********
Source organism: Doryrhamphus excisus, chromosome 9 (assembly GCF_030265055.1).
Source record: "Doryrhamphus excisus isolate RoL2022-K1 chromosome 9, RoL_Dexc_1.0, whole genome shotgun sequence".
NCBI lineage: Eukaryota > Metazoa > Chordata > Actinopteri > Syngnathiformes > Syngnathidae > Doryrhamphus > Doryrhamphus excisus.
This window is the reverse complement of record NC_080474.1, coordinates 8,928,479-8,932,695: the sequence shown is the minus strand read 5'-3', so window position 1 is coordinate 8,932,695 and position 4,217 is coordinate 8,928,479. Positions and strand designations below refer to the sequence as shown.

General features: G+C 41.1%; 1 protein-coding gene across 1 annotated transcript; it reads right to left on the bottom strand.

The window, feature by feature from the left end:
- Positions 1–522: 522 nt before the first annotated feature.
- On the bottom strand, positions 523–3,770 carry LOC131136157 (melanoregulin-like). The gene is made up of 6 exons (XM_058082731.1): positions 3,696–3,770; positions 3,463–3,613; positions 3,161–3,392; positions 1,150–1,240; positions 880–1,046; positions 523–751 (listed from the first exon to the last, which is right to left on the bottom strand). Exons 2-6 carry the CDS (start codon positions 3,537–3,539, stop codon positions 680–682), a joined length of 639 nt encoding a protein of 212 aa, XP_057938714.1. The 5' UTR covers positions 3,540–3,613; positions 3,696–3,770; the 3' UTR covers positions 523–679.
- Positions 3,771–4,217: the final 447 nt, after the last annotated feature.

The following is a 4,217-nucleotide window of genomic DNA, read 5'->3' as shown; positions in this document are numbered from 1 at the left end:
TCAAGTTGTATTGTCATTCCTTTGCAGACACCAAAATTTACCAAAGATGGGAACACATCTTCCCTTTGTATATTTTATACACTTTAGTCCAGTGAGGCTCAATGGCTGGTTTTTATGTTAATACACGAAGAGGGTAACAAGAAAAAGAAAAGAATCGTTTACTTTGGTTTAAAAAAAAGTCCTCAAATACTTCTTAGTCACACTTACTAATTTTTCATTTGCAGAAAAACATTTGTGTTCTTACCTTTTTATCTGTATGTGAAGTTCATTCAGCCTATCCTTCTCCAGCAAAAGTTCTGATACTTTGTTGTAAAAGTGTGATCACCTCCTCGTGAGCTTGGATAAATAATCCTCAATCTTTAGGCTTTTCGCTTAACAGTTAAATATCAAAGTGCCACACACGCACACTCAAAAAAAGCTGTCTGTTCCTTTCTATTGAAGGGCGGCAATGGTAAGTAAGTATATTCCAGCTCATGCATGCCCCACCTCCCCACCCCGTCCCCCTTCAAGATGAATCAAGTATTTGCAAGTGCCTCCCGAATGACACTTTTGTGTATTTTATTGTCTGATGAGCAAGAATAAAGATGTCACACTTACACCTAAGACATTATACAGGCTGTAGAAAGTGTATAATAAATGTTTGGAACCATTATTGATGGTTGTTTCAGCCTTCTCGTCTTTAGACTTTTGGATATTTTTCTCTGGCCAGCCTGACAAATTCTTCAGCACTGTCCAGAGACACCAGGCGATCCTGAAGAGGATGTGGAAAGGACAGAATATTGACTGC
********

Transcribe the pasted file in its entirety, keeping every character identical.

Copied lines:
Source organism: Doryrhamphus excisus, chromosome 9 (assembly GCF_030265055.1).
Source record: "Doryrhamphus excisus isolate RoL2022-K1 chromosome 9, RoL_Dexc_1.0, whole genome shotgun sequence".
NCBI lineage: Eukaryota > Metazoa > Chordata > Actinopteri > Syngnathiformes > Syngnathidae > Doryrhamphus > Doryrhamphus excisus.
This window is the reverse complement of record NC_080474.1, coordinates 8,928,479-8,932,695: the sequence shown is the minus strand read 5'-3', so window position 1 is coordinate 8,932,695 and position 4,217 is coordinate 8,928,479. Positions and strand designations below refer to the sequence as shown.

General features: G+C 41.1%; 1 protein-coding gene across 1 annotated transcript; it reads right to left on the bottom strand.

The window, feature by feature from the left end:
- Positions 1–522: 522 nt before the first annotated feature.
- On the bottom strand, positions 523–3,770 carry LOC131136157 (melanoregulin-like). The gene is made up of 6 exons (XM_058082731.1): positions 3,696–3,770; positions 3,463–3,613; positions 3,161–3,392; positions 1,150–1,240; positions 880–1,046; positions 523–751 (listed from the first exon to the last, which is right to left on the bottom strand). Exons 2-6 carry the CDS (start codon positions 3,537–3,539, stop codon positions 680–682), a joined length of 639 nt encoding a protein of 212 aa, XP_057938714.1. The 5' UTR covers positions 3,540–3,613; positions 3,696–3,770; the 3' UTR covers positions 523–679.
- Positions 3,771–4,217: the final 447 nt, after the last annotated feature.

The following is a 4,217-nucleotide window of genomic DNA, read 5'->3' as shown; positions in this document are numbered from 1 at the left end:
TCAAGTTGTATTGTCATTCCTTTGCAGACACCAAAATTTACCAAAGATGGGAACACATCTTCCCTTTGTATATTTTATACACTTTAGTCCAGTGAGGCTCAATGGCTGGTTTTTATGTTAATACACGAAGAGGGTAACAAGAAAAAGAAAAGAATCGTTTACTTTGGTTTAAAAAAAAGTCCTCAAATACTTCTTAGTCACACTTACTAATTTTTCATTTGCAGAAAAACATTTGTGTTCTTACCTTTTTATCTGTATGTGAAGTTCATTCAGCCTATCCTTCTCCAGCAAAAGTTCTGATACTTTGTTGTAAAAGTGTGATCACCTCCTCGTGAGCTTGGATAAATAATCCTCAATCTTTAGGCTTTTCGCTTAACAGTTAAATATCAAAGTGCCACACACGCACACTCAAAAAAAGCTGTCTGTTCCTTTCTATTGAAGGGCGGCAATGGTAAGTAAGTATATTCCAGCTCATGCATGCCCCACCTCCCCACCCCGTCCCCCTTCAAGATGAATCAAGTATTTGCAAGTGCCTCCCGAATGACACTTTTGTGTATTTTATTGTCTGATGAGCAAGAATAAAGATGTCACACTTACACCTAAGACATTATACAGGCTGTAGAAAGTGTATAATAAATGTTTGGAACCATTATTGATGGTTGTTTCAGCCTTCTCGTCTTTAGACTTTTGGATATTTTTCTCTGGCCAGCCTGACAAATTCTTCAGCACTGTCCAGAGACACCAGGCGATCCTGAAGAGGATGTGGAAAGGACAGAATATTGACTGC